(MENAFN- Syndication Bureau) By Oussama Romdhani
More than a month after the Tunisian president, Kais Saied, invoked emergency powers to suspend parliament and dismiss the prime minister, the contours of his political style are beginning to emerge, but not his future plans. Saied clearly prefers that political power be centralized. He has created all the conditions for that as he froze parliament “till further notice” and did not appoint a prime minister despite promising to name one within “days.” In short, it does not appear that Saied intends to relinquish or delegate power anytime soon. But how he uses that power will depend on his yet-to-be-disclosed plans and how well he can continue to satisfy the various constituencies in Tunisia’s political circles and civil society.
For now, there is no viable alternative to the system he has put in place, nor a competing power to him. Saied has replaced cabinet members with aplomb. He has received officials and foreign dignitaries and engaged them without the intermediation of aides, leaving no doubt who is in charge. Videos of his speeches, which are posted on social media, have become the main source of daily news.
His current status is bolstered by three factors.
First, he is popular. Although some of his more recent decisions have sparked objections and criticism from a number of political parties and civil society groups, Saied enjoys broad public support. An opinion poll conducted in mid-August showed his favorability rating at more than 90 percent.
The changed landscape is seen as a relief from the days of parliamentary impasse and chronic bickering, a trademark of the now-eclipsed political order. Those who object to his indefinite extension of the “state of exception” and his de facto dissolution of the national assembly are for now in the minority.
Next, he enjoys support from the military. There is no doubt that Saied could have implemented the emergency measures without the unequivocal support of the armed forces, whose role was decisive in preventing any outbreak of violence. Since then, he has prioritized naming a senior presidential security corps officer as minister of interior. He has wasted no opportunity to highlight his trust in the military, whether in carrying out their regular duties or in managing the Covid-19 health crisis. He even appointed an army doctor as minister of health.
Lastly, he enjoys either support or forbearance by the international community.
The most conspicuous expressions of foreign support for Saied have come from Arab Gulf states, especially Saudi Arabia. Relations with Turkey and, to a lesser extent, Qatar, foreign backers of the Islamist political party Ennahda, have been cool to frosty. Saied has not seemed to mind their lack of full support. This is a clear reflection of the regional polarization over political Islam. In between the two camps, Algeria has established itself as the watchful “big sister.”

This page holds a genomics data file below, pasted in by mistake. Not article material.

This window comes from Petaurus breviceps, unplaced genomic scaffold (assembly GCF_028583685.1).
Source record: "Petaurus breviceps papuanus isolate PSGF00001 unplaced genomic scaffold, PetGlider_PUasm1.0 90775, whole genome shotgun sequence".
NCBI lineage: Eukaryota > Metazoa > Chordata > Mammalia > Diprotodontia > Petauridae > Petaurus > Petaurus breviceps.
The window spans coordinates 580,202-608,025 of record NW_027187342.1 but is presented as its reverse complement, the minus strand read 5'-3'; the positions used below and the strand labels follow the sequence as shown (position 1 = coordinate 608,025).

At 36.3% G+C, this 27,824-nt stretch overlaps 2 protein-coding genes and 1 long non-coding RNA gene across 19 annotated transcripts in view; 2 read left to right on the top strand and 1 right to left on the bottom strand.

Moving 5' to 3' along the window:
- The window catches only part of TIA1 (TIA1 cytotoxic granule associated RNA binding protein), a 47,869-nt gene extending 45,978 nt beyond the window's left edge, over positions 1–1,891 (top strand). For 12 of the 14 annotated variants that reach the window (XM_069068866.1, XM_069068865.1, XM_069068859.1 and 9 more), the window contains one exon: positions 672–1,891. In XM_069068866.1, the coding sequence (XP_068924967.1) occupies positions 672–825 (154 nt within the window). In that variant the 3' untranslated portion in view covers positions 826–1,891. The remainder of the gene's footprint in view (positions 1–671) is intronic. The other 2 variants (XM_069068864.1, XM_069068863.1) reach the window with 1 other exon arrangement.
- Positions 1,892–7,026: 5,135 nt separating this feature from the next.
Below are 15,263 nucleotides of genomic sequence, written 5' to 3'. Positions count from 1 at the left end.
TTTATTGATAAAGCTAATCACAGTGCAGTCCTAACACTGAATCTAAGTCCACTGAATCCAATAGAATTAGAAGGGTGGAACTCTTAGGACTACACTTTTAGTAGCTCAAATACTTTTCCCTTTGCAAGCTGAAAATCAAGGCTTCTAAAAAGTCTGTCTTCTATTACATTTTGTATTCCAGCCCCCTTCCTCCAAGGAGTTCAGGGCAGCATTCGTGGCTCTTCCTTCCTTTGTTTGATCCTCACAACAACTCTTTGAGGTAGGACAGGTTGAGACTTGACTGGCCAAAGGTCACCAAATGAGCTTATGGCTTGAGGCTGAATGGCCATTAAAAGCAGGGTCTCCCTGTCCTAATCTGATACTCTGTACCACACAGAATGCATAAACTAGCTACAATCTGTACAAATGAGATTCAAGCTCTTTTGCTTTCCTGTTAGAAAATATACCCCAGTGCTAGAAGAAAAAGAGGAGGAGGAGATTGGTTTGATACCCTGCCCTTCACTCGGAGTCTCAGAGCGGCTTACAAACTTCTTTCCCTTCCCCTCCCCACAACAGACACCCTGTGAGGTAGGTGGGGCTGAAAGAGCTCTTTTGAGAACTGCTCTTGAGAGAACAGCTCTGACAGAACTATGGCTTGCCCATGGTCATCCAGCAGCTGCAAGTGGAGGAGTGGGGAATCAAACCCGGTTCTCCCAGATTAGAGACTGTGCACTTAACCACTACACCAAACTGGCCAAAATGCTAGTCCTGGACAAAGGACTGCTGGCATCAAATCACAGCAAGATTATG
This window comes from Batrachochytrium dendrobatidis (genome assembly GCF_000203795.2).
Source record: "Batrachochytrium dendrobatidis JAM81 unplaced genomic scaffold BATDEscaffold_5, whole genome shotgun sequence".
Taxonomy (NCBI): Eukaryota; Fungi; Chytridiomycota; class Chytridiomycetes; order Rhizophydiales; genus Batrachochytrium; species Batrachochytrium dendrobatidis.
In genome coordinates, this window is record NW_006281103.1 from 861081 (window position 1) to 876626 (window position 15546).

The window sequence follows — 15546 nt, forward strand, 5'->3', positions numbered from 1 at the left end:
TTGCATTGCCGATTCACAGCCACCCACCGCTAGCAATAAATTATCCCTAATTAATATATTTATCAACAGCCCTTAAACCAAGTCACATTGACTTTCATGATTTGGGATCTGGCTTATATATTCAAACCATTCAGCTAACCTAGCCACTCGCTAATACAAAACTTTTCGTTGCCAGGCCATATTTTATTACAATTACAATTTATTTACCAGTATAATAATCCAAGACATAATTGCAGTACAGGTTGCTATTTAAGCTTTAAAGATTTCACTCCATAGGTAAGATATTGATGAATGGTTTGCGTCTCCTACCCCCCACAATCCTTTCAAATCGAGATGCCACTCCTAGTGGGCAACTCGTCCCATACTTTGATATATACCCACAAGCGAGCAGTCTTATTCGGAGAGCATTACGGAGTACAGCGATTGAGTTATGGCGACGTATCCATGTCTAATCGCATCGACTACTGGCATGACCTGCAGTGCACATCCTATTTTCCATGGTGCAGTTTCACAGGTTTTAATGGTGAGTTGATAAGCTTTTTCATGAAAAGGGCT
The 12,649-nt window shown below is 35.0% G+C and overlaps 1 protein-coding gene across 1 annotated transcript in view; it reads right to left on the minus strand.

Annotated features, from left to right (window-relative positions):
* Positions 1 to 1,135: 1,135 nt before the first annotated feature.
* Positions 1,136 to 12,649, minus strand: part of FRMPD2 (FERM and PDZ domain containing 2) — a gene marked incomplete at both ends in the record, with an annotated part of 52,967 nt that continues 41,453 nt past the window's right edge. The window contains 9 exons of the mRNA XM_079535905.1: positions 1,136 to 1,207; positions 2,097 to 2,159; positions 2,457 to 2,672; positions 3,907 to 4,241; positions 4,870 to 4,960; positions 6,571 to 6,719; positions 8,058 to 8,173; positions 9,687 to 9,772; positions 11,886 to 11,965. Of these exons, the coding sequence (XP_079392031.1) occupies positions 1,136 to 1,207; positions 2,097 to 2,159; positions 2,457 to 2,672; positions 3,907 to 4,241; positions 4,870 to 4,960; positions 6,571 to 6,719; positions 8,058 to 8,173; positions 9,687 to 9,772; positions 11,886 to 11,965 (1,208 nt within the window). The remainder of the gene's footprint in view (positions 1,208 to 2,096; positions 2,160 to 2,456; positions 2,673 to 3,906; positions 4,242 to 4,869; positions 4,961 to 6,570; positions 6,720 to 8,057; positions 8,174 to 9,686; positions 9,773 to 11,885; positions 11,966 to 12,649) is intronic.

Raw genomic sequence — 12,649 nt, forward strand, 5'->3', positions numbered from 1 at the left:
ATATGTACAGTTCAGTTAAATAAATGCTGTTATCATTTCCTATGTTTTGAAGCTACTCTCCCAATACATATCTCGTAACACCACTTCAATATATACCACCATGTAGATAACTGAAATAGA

The West, for its part, is in a wait-and-see mode. The US and European states have weighed the popular backing for Saied and are wary of public sensitivity to any perception of Western interference in Tunisia’s domestic affairs. Thus, while Washington and European capitals have reiterated calls for a commitment to the democratic process, it is telling that a visiting senior US delegation in August signaled a desire to err on the side of prudence. Overall, Saied seems to have been granted time to flesh out his plans for the future of democracy, while dealing with the exigent demands of the country’s myriad crises.
Yet, a 90 percent favorability rating can be dragged down fast by gravity, and forbearance can erode quickly, too.
There is, to be sure, already some frustration – even among Saied’s supporters – over a lack of clarity about his larger goals and for his marginalization of many stakeholders, including friendly political parties and the powerful trade unions.
Frustratingly for his allies, Saied has refused to pin himself to any precise “roadmap,” vowing only that there will be no return to the status quo ante. He has said that his politics will follow “the will of the people.” But what that actually means remains to be seen. Perhaps this might take the form of a referendum on constitutional and electoral changes that would crystallize his preference for an executive president and “bottom-up” representation. But all this could take many more months to come to fruition, if at all. Meanwhile, uncertainty rules.
Tunisia definitely needs change. Despite all the promises made by successive governments in the last decade, there would only be a series of deepening social and economic crises. Consequently, Tunisians know exactly the type of political system they do not want. But they are waiting for Saied to suggest the shape of an alternative.
While Saied’s ad hoc decrees have been accepted by the population, it remains to be seen if these decrees can address the many daunting challenges the country faces. From a larger perspective, the public is eager to discover how his future initiatives can satisfy “the will of the people.”
The test of whether Saied can maintain his power base will hinge on the tangible changes he will introduce while preserving freedoms. He might come to discover that being in sole possession of all the levers makes him increasingly vulnerable to criticism. He might find that he has to make compromises and engage with political parties and civil society groups, which he has kept thus far at arm’s length.
But for now, his most urgent task is to dispel the mist around his decision making, and show he can effectively steer the ship of state to safe harbor. The country is willing to wait for Saied to deliver. As all the governments since 2011 know, Tunisians want a positive turn to their fortune.
Oussama Romdhani is editor of The Arab Weekly. He previously served in the Tunisian government and as a diplomat in Washington.
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